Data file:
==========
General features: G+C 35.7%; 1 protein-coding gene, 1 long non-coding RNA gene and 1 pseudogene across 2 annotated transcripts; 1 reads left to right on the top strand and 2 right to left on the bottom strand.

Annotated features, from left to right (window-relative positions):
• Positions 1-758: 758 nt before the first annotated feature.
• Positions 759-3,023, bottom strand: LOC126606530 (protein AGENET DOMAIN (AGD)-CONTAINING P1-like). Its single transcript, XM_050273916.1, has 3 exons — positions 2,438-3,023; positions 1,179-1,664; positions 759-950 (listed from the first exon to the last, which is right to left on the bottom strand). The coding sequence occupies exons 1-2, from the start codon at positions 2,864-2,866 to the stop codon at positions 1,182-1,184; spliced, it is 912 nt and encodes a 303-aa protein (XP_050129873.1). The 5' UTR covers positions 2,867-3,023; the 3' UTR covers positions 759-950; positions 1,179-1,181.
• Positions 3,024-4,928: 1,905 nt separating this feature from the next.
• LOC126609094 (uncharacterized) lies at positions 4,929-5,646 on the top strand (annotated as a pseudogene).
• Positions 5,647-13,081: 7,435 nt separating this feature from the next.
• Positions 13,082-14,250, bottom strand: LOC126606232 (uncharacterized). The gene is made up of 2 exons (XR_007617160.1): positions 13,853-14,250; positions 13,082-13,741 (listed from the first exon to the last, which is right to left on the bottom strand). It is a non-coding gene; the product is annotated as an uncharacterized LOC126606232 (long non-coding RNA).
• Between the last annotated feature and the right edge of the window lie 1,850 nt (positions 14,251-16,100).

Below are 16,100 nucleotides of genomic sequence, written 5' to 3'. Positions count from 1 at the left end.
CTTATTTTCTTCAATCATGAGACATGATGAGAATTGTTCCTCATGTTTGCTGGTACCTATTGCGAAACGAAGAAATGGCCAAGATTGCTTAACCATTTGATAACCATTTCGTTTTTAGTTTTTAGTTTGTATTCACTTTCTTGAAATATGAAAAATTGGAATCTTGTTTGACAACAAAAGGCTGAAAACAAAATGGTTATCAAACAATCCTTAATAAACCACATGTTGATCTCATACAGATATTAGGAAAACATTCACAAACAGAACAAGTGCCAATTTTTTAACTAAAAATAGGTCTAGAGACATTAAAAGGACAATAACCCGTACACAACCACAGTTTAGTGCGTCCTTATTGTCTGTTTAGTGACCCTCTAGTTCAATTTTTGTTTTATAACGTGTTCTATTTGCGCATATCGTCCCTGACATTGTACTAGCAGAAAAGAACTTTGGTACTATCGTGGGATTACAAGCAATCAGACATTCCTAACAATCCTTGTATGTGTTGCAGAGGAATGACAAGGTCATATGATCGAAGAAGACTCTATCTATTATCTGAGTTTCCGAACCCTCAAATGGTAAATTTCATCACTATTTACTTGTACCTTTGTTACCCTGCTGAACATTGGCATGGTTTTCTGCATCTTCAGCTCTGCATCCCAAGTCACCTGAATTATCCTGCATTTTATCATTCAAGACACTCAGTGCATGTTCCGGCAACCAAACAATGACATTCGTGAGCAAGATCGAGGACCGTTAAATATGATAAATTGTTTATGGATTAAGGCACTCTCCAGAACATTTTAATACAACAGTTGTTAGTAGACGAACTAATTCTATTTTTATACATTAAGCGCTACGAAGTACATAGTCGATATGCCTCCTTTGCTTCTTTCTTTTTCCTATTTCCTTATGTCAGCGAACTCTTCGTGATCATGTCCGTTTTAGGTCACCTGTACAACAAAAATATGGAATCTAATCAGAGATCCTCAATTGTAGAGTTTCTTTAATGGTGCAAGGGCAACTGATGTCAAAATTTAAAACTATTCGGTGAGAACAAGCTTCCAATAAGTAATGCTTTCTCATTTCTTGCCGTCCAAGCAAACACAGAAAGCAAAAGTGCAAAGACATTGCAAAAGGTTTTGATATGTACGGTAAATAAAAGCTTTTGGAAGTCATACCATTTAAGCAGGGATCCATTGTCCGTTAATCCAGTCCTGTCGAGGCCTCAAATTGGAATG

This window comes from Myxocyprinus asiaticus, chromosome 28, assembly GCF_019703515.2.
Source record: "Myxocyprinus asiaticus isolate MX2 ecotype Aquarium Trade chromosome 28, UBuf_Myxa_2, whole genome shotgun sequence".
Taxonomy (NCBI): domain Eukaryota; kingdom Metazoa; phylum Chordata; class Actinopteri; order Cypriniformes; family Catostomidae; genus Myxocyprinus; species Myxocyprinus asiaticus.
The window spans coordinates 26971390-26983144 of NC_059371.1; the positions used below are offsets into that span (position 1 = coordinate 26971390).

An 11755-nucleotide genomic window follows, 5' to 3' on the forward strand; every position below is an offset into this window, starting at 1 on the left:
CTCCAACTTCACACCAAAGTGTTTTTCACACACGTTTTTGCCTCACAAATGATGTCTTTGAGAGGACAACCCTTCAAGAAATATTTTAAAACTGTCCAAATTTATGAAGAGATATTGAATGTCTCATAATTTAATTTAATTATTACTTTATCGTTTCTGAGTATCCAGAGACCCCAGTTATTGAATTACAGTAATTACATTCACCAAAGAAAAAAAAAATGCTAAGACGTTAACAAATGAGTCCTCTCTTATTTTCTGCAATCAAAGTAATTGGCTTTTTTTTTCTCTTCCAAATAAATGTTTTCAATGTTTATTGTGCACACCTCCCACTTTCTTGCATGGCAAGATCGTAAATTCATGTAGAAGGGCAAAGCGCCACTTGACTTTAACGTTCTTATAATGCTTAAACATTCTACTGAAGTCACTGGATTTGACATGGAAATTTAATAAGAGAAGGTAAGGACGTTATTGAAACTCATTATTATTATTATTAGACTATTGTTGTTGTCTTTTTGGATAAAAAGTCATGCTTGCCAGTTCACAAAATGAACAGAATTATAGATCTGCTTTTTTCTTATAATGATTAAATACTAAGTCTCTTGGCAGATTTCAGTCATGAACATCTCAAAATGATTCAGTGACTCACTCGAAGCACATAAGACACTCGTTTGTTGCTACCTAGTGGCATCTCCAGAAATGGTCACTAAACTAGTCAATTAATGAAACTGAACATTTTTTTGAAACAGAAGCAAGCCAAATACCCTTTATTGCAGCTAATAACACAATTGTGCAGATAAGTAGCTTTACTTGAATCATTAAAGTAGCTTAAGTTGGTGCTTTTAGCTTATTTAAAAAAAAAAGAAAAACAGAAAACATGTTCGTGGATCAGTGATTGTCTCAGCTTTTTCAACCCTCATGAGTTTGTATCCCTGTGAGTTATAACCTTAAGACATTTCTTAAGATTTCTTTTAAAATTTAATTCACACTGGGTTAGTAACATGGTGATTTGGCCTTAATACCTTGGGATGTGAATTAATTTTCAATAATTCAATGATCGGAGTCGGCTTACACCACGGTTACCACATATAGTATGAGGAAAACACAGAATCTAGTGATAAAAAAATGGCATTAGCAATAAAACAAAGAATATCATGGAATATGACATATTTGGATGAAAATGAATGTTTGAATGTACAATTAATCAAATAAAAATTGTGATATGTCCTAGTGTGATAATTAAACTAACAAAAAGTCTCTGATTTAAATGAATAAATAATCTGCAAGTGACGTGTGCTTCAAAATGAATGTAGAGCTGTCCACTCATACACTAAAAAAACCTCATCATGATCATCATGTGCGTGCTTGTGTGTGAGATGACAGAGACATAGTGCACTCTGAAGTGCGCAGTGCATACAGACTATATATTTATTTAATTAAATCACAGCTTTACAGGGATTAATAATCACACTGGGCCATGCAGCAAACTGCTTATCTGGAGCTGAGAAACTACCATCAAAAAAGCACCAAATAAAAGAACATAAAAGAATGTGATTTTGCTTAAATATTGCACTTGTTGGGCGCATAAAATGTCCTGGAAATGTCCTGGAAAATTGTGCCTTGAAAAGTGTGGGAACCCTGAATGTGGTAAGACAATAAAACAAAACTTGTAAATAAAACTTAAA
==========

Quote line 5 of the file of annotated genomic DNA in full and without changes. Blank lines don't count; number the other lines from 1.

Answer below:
• Positions 3,024-4,928: 1,905 nt separating this feature from the next.